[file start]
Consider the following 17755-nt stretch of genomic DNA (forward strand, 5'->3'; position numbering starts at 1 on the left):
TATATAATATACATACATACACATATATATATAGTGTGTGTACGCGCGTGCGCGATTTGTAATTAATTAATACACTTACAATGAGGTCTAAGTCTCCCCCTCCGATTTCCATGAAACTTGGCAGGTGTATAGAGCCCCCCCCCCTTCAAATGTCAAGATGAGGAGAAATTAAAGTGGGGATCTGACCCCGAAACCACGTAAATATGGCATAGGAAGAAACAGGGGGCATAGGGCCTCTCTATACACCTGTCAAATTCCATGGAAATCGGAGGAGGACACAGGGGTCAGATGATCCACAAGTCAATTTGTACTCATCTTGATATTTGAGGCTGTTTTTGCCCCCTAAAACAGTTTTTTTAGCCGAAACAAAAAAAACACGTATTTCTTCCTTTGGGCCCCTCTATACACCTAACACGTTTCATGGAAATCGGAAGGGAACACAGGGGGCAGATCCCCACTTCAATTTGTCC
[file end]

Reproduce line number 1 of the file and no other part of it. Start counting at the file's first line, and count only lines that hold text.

Consider the following 17755-nt stretch of genomic DNA (forward strand, 5'->3'; position numbering starts at 1 on the left):